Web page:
The Liberty Bell is traditionally a symbol of the adoption of the Declaration of Independence in July 1776 in Philadelphia. Most people remember the bell from visiting the grounds of where the United States began, or from watching the Disney movie “National Treasure.” Some of the older generation may have seen it on the back of the 50-cent coin, or today on the $100 bill.

But the Liberty Bell has, in fact, made a stop in Utah.

It was a hot summer’s day on July 11, 1915, when more than 100,000 men, women and children came to Pioneer Park in Salt Lake City to get a glimpse of the historic bell during its five-hour stay. Cannons fired, bands played and bells rang throughout the flag-draped city. A great parade had just finished when the special train arrived.

In 1915, the United States of America was in the middle of one of its greatest expansions of industrial might. Our military was the idol of the world, our living conditions were improving, people were getting use to travel by automobile and we had conquered the skies.

The year also saw the completion of the Panama Canal — one of the true marvels of human engineering ability. In San Francisco, a great celebration was to take place; it was a World Fair of sorts. City leaders of Philadelphia decided to place the Liberty Bell atop a flat car and move it from its home in the east to the city by the bay in California. The bell would take a route that would bring it into many major cities for the public to see and for some to touch its metal finish and run their fingers along the bell's famous crack — a crack that occured when the bell rang at the funeral of Chief Justice John Marshall in 1835.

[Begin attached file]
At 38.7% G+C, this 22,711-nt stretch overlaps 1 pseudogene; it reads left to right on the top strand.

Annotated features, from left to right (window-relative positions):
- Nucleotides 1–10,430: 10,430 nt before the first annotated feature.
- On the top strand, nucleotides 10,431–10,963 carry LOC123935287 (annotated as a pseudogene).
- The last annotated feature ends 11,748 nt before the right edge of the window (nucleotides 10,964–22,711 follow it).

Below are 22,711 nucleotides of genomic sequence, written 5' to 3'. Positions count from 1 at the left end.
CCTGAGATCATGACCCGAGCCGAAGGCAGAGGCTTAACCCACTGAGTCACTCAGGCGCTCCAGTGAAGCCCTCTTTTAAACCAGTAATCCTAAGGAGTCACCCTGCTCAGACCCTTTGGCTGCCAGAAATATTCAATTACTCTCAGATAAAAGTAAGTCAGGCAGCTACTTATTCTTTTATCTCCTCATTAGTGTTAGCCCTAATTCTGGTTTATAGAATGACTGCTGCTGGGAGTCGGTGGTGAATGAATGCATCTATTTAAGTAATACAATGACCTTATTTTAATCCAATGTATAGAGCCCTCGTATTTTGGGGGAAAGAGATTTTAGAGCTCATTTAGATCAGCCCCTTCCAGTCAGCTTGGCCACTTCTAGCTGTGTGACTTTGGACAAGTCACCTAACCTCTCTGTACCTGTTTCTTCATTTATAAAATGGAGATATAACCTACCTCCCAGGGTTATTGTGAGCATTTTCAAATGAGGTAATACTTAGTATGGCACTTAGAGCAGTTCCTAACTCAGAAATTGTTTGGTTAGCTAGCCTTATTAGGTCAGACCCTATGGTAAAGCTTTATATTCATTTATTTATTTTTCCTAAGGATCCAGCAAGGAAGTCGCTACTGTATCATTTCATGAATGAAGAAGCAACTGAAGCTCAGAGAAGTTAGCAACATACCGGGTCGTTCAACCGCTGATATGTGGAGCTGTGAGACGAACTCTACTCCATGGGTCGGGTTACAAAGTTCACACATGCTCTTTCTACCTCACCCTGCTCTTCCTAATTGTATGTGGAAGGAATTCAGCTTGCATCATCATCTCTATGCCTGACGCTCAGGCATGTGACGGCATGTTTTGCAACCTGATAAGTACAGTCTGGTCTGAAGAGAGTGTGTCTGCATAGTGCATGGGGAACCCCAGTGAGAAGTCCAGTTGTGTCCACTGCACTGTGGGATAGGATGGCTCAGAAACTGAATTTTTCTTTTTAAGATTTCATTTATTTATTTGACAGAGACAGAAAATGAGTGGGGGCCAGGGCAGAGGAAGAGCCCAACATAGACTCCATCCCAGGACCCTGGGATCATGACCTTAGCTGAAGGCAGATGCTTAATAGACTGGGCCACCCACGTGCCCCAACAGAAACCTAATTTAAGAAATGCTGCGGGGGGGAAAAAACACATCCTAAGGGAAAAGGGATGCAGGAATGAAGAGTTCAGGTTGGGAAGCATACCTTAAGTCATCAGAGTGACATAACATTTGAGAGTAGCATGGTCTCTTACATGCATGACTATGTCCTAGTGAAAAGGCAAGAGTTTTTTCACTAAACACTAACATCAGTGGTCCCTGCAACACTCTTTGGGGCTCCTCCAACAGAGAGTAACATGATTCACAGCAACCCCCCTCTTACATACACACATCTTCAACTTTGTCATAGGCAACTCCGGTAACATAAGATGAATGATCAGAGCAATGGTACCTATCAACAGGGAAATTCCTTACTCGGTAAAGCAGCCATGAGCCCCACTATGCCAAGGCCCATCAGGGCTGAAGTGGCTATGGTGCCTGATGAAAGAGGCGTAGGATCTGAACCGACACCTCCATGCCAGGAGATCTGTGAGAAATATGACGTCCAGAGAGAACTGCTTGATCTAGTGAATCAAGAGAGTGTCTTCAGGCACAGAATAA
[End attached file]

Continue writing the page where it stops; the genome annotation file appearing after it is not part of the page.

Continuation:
The bell came into Ogden first. More than 50,000 residents greeted it, and a special committee chaired by Utah's first governor Heber Wells greeted the guests who accompanied the relic. Gov. William Spry was also present, joined by his military staff dressed in their best to welcome this symbol of freedom.

When the bell reached Salt Lake City, the official committee was escorted to Hotel Utah for lunch and speeches. After lunch, guests went to the historic Tabernacle, where organist J. J. McClellan gave a short concert.

Meanwhile, at Pioneer Park, some 30,000 school children were the first allowed to pass by the bell. That took more than an hour and a half. Then, the public passed by.

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One of the first adults to come close to the bell was Civil War solider J. O. Grady, who was feeble and nearly blind. With the help of a young girl to steady him, he was given approval by one of the visiting guards to come onto the rail car and touch the bell. He was moved by the honor, and tears came to his eyes.

After the designated time, the official delegation boarded the special train and it rode off slowly to the west amongst the cheers of thousands.

It was a day to remember.

Ronald L. Fox, author and photo historian, and Michael De Groote are authors of “Visions of Freedom: The story of Wilford Woodruff and the Signers of the Declaration of Independence.”

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